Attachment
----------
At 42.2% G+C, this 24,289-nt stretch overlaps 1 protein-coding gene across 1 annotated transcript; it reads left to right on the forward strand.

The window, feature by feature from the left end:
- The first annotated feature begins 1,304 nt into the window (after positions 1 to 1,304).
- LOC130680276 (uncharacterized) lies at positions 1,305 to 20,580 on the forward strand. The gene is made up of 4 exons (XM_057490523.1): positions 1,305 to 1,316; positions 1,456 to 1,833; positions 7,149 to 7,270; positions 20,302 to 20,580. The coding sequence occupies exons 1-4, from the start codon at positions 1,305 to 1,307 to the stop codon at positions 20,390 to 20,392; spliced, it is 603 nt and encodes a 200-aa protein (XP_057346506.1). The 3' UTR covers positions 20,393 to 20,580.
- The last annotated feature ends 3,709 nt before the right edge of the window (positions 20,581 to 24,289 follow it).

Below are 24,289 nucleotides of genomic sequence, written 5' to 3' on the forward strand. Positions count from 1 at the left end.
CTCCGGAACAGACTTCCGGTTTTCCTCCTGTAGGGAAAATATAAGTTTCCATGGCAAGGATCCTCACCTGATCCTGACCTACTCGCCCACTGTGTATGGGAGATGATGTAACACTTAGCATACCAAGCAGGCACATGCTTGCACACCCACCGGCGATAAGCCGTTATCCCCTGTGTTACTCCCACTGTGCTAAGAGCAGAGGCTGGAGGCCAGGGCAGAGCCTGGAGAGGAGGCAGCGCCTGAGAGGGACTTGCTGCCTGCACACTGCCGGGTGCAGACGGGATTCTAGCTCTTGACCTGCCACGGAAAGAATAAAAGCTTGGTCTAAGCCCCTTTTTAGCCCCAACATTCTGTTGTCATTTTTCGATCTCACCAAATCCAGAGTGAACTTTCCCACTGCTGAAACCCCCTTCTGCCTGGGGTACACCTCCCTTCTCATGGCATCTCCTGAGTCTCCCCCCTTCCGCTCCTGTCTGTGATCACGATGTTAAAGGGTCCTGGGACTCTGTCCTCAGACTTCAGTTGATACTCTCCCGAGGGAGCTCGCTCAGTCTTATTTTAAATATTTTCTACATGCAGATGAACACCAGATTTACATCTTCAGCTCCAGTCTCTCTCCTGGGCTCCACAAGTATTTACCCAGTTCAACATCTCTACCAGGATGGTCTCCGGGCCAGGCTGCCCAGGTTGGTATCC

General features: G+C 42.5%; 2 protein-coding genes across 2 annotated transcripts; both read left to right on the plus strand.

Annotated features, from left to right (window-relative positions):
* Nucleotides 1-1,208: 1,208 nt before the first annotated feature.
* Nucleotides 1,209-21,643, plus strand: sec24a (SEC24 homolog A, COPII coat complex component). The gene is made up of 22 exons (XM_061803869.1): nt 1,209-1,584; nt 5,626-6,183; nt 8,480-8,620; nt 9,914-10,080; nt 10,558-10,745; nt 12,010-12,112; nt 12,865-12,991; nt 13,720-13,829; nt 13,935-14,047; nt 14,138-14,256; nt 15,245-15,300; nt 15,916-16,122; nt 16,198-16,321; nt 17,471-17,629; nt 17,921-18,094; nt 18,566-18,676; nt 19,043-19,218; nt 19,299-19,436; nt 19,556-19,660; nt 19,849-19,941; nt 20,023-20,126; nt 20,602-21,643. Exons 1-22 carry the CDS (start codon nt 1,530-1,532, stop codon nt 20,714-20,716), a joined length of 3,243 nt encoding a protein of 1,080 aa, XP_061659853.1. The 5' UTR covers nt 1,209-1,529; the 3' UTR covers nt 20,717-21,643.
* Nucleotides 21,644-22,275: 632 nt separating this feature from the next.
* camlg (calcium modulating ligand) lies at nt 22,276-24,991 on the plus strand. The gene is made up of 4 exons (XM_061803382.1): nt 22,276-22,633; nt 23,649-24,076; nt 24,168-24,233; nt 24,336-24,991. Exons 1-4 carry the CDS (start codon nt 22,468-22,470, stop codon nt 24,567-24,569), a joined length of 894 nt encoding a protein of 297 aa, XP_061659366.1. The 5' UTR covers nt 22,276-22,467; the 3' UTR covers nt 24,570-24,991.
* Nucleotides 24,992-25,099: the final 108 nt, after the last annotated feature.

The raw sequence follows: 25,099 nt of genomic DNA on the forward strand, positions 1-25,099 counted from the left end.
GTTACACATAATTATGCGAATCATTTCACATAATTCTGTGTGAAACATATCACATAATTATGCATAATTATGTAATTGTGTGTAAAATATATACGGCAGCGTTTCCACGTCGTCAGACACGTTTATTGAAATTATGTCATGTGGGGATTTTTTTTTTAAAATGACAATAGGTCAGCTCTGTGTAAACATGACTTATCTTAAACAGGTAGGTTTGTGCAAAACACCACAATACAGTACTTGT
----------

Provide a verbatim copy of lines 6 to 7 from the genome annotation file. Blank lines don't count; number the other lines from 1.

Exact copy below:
Below are 24,289 nucleotides of genomic sequence, written 5' to 3' on the forward strand. Positions count from 1 at the left end.
CTCCGGAACAGACTTCCGGTTTTCCTCCTGTAGGGAAAATATAAGTTTCCATGGCAAGGATCCTCACCTGATCCTGACCTACTCGCCCACTGTGTATGGGAGATGATGTAACACTTAGCATACCAAGCAGGCACATGCTTGCACACCCACCGGCGATAAGCCGTTATCCCCTGTGTTACTCCCACTGTGCTAAGAGCAGAGGCTGGAGGCCAGGGCAGAGCCTGGAGAGGAGGCAGCGCCTGAGAGGGACTTGCTGCCTGCACACTGCCGGGTGCAGACGGGATTCTAGCTCTTGACCTGCCACGGAAAGAATAAAAGCTTGGTCTAAGCCCCTTTTTAGCCCCAACATTCTGTTGTCATTTTTCGATCTCACCAAATCCAGAGTGAACTTTCCCACTGCTGAAACCCCCTTCTGCCTGGGGTACACCTCCCTTCTCATGGCATCTCCTGAGTCTCCCCCCTTCCGCTCCTGTCTGTGATCACGATGTTAAAGGGTCCTGGGACTCTGTCCTCAGACTTCAGTTGATACTCTCCCGAGGGAGCTCGCTCAGTCTTATTTTAAATATTTTCTACATGCAGATGAACACCAGATTTACATCTTCAGCTCCAGTCTCTCTCCTGGGCTCCACAAGTATTTACCCAGTTCAACATCTCTACCAGGATGGTCTCCGGGCCAGGCTGCCCAGGTTGGTATCC